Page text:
Detection of circulating anti-Neu5Gc antibodies as a proof of use of recombinant glycoproteins: rEPO and analogues
All humans express antibodies against N-glycolyl-neuraminic acid (Neu5Gc), a sialic acidhumans cannot produce that is present in glycoproteins from animal sources. Small amounts ofNeu5Gc can metabolically be incorporated to human proteins resulting in the development of an immune response.
Neu5Gc is present in recombinant glycoproteins (e.g. rEPO and analogues) since they are expressed in non-human cell lines. It has been proven that mice receiving injections of a recombinant glycoprotein, containing Neu5Gc, immediately produce antibodies against it.
The hypothesis is that the concentration of antibodies against Neu5Gc must be much much higher in subjects treated with recombinant proteins (e.g. rEPO) than in the general population whre the exposure to Neu5Gc happens through a complex mechanism from the diet.
The main objectives of the project are: 1- Developing a test to quantify antibodies against Neu5Gc circulating in human blood (serum or plasma) based on what has already been described in the literature.
2- Test human blood samples from healthy individuals and from patients being treated with rEPO.
3- Refine the analytical test in order to increase specificity and minimise background by testing different Neu5Gc containing antigens and approaches (inhibition).
4- Validate the test for anti-doping purposes establishing thresholds to ascertain the illegal exposure to recombinant glycoproteins as well as studying the pharmacokinetics of antibody production.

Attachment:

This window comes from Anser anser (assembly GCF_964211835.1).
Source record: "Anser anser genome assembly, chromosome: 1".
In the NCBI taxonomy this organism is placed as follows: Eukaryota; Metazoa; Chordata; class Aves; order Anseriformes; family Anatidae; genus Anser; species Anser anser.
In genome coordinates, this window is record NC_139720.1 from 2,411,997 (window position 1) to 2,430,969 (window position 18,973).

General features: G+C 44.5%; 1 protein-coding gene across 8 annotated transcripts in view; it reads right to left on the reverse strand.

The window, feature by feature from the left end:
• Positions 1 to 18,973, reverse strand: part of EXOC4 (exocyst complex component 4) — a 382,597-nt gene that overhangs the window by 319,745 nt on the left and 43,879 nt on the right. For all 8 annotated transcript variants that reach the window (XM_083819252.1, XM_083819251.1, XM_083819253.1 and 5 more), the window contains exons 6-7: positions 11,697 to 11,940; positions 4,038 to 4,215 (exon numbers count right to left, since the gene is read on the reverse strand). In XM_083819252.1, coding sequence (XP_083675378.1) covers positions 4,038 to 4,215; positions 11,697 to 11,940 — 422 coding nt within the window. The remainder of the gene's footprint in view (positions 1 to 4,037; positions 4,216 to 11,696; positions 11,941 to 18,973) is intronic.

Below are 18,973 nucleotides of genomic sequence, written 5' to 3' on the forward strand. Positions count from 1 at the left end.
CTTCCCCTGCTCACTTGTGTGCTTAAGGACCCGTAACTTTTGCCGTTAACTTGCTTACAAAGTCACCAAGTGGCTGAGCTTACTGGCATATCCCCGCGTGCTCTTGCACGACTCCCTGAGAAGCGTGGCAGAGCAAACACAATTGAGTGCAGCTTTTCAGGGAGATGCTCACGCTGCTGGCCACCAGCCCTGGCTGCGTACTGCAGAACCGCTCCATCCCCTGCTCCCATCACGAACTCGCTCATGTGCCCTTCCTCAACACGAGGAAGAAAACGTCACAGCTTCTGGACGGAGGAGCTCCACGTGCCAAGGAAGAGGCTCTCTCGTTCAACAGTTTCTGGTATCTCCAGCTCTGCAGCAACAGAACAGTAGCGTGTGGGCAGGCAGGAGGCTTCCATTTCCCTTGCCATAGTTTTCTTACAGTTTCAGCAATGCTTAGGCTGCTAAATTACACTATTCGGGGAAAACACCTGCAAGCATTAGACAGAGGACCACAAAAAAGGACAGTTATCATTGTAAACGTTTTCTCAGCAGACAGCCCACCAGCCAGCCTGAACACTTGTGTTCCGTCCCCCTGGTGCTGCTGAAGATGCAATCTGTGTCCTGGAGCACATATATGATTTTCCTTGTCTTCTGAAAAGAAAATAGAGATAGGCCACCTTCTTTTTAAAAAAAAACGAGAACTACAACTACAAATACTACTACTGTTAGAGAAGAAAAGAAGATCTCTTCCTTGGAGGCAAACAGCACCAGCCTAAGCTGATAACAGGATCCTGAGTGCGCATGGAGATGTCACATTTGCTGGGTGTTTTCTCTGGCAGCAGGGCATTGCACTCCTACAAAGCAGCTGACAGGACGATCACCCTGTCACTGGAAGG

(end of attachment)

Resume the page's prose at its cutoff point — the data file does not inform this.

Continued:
Humans do not possess the enzymatic capability of producing the sialic acid N-glycolyl-neuraminic acid (Neu5Gc). It has been described that, as Neu5Gc is present in animal products, small amounts of Neu5Gc can metabolically be incorporated into human proteins resulting in the development of an immune response. Anti-Neu5Gc antibodies (with different linkages to other monosaccharides in glycans) have been described as measurable in almost all human beings. We hypothesised that, as Neu5Gc is present in recombinant glycoproteins (e.g. rEPO and analogues), expressed in non-human cell lines, treatment with these substances should give rise to the development of a higher title of specific antibodies. Following the findings published in the literature, the overall aim of the project was the detection of circulating antibodies raised specifically against Neu5Gc, with the α2,3-linkage to Galactose found in recombinant EPO and analogues.
Following the project plan, a specific antigen Neu5Gc-α2,3-Gal-β1,4-GlcNAc was synthesised linked to biotin (through an hexaethylenglycol bridge) or to KLH.
Serum samples were obtained from patients under chronic NESP treatment as well as healthy untreated volunteers. Additionally samples were also obtained from volunteers participating in a clinical trial receiving rEPO treatment for 3 weeks.
Detecting particular human antibodies in serum samples has proven to be very challenging as the concentration of total IgG is huge and non-specific binding is a major drawback.
Different antigens were tested including Neu5Gc or Neu5Ac linked to a polyacrylamide (as described in the literature), the whole rEPO and our specific rEPO trisaccharide.
After optimising all ELISA parameters, and being able to minimise background, small differences in anti-trisaccharide titre could be observed between patients treated with NESP and healthy volunteers. However those mean differences would not allow setting a cut-off to differentiate between them. However, when those tests were applied to samples from healthy volunteers submitted to rEPO treatment (e.g. resembling doping cases) there was no measurable increase in antibody titres.
In conclusion, despite the many reports in the literature suggesting that circulating anti-Neu5Gc antibodies are ubiquitous, those measurements could not be consistently reproduced nor a clear titre of Anti-Neu5Gc antibodies could be detected either in patients using a rEPO analogue chronically nor in volunteers submitted to rEPO treatment.